Kazakhstan also received verbal support for its actions from China on Friday, with President Xi Jinping expressing his condolences over the “large-scale riot” and praising Tokayev for having “decisively taken strong measures at critical moments and quickly calming down the situation,” according to the Associated Press.
“As a fraternal neighbor and a long-term strategic partner, China is willing to provide necessary support within its means to Kazakhstan to help it get over this difficult period,” Xi said. Kazakhstan borders China and has been a key partner in its “Belt and Road” connection to Europe.
In Tokayev’s Friday address to the nation, he said that “activists” on the Internet with help from “free media” and “foreign figures” were interfering in Kazakhstan and resulting in violence.
“The tragic events in our country highlight the problems of democracy and human rights in a new way,” Tokayev said. “Democracy is not permissiveness and, moreover, not incitement, including in the blogosphere, to unlawful actions.”
To disrupt communications and what Tokayev considers “terrorist” actions, Kazakh officials initiated a nationwide Internet shutdown on Wednesday. He restored some Internet connectivity in certain regions but cautioned that “free access to the Internet does not mean free placement of fabrications, slander, insults, incitement calls. If such materials appear, we will take measures to detect and punish their authors.”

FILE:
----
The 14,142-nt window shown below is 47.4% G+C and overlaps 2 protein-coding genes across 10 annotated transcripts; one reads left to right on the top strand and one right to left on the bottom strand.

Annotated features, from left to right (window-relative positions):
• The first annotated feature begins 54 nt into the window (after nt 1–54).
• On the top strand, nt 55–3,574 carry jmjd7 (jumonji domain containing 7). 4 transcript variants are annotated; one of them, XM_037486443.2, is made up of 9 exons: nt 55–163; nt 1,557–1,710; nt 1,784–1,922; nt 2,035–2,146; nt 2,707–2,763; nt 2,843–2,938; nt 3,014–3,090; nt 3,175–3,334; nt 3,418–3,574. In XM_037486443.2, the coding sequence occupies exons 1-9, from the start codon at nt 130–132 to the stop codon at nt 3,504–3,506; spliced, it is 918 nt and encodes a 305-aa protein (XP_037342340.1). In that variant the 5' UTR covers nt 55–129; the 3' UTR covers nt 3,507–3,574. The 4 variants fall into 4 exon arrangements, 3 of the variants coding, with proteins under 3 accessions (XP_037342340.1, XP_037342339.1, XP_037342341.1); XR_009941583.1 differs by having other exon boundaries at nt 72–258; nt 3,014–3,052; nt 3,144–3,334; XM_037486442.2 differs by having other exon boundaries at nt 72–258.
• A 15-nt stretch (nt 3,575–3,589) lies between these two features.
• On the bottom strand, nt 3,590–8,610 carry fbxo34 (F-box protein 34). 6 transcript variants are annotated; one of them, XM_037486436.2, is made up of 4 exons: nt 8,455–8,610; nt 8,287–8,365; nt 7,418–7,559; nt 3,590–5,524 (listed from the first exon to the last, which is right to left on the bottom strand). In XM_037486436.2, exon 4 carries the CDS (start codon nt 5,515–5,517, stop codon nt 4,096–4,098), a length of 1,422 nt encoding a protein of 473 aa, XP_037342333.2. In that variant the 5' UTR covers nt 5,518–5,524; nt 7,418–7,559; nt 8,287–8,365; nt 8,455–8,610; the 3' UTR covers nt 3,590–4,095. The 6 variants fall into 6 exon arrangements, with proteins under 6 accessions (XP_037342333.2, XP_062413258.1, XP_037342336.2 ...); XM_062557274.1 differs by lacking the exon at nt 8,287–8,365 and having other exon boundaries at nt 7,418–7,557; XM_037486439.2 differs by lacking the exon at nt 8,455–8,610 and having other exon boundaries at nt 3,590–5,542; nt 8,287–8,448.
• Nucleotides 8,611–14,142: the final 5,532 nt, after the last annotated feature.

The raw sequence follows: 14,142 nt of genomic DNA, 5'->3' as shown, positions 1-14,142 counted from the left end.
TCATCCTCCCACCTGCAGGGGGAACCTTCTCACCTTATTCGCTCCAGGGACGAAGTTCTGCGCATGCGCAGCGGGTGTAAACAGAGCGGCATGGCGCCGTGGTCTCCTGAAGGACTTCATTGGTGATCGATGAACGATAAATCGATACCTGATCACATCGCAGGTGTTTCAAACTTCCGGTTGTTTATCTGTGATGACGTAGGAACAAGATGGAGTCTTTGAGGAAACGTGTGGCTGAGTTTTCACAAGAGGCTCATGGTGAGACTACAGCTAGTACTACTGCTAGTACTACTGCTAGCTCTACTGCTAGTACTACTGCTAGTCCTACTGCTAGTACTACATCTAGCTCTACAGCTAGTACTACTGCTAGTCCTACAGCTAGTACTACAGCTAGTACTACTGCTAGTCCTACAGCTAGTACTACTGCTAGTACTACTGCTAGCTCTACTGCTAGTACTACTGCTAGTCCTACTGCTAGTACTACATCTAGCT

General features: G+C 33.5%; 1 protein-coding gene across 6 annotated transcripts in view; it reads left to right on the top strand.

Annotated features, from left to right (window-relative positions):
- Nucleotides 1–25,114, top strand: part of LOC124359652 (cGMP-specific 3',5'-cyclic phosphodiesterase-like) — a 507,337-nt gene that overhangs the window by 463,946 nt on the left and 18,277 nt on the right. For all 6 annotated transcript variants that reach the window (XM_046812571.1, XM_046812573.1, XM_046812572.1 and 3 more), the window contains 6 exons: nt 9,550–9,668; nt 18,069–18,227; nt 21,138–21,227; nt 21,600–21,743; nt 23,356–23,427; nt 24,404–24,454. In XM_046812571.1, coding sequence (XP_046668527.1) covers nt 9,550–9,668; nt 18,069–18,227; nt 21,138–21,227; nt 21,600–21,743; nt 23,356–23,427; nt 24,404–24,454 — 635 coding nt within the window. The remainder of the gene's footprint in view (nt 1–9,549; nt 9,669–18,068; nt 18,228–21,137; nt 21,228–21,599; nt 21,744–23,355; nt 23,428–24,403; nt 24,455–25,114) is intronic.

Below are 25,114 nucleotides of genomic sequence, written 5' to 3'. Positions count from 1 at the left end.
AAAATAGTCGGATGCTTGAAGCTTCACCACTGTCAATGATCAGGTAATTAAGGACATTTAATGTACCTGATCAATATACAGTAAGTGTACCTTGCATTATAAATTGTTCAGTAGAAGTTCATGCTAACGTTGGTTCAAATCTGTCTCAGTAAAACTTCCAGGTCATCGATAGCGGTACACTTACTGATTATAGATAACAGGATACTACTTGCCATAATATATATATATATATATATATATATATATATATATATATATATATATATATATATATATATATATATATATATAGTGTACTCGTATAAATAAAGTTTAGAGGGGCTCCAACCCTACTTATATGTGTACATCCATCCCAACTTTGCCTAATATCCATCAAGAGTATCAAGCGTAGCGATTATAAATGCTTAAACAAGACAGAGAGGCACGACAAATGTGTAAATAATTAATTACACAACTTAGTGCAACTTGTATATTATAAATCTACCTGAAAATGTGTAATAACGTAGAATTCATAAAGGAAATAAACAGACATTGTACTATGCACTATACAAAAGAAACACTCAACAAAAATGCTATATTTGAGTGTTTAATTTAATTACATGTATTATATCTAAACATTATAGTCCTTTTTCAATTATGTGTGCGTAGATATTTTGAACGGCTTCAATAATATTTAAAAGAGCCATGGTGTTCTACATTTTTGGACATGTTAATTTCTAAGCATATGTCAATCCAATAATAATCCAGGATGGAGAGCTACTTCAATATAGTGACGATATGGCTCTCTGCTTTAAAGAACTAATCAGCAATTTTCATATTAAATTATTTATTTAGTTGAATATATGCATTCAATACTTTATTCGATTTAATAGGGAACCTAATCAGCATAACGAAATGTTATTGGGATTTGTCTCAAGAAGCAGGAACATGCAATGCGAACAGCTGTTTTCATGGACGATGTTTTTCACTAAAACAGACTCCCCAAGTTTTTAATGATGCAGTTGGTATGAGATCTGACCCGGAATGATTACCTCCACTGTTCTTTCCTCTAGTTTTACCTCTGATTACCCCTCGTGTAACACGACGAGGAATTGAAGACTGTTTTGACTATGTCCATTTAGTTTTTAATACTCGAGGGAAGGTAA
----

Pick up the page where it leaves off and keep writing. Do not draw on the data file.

The shutdown had a major impact on cryptocurrency mining because Kazakhstan hosts approximately 18 percent of global Bitcoin mining. The price of Bitcoin dropped to $43,000 on Thursday and continued to fall as of press time.
No one from inside Kazakhstan has appeared to lead the protest movement, which came as a “shock to urban Kazakhs,” Reuters reports. Protestors appear to mainly come from Almaty’s outskirts and surrounding towns and villages.
“At night when we hear explosions, I am scared,” a woman named Kuralai told Reuters. “It hurts to know that young people are dying. This has clearly been planned…probably our government has relaxed somewhat.”
Some have expressed concerns that if nothing is done to stop Russia’s involvement, Kazakhstan may become like Belarus and be used to recreate a “structure like the Soviet Union,” said Mukhtar Ablyazov, an exiled banker and former Kazakh cabinet minister living in France.
“Russia has already entered, sent in troops. CSTO is Russia. This is an occupation by Russia,” Ablyazov said.
Others have said Russia may use the situation in Kazakhstan to take control of the country, similarly to what it did with seizing Crimea from Ukraine, because Russian nationalists believe significant portions of Kazakhstan belong to Russia.
“For a spell, Russian nationalist claims to the region receded amid rising economic tides and increasingly tight relations between Kazakh and Russian leaders,” according to Foreign Policy. “Then, in the mid-2010s, Russia launched its neoimperialist invasion of Ukraine, returning regions it claimed were historically Russian to Moscow’s fold. And a chill burst through Kazakh leadership—seen, for instance, in Nazarbayev reportedly asking Chinese President Xi Jinping for ‘assurances’ for Kazakhstan’s security—as questions of northern Kazakhstan’s borders became once more relevant.”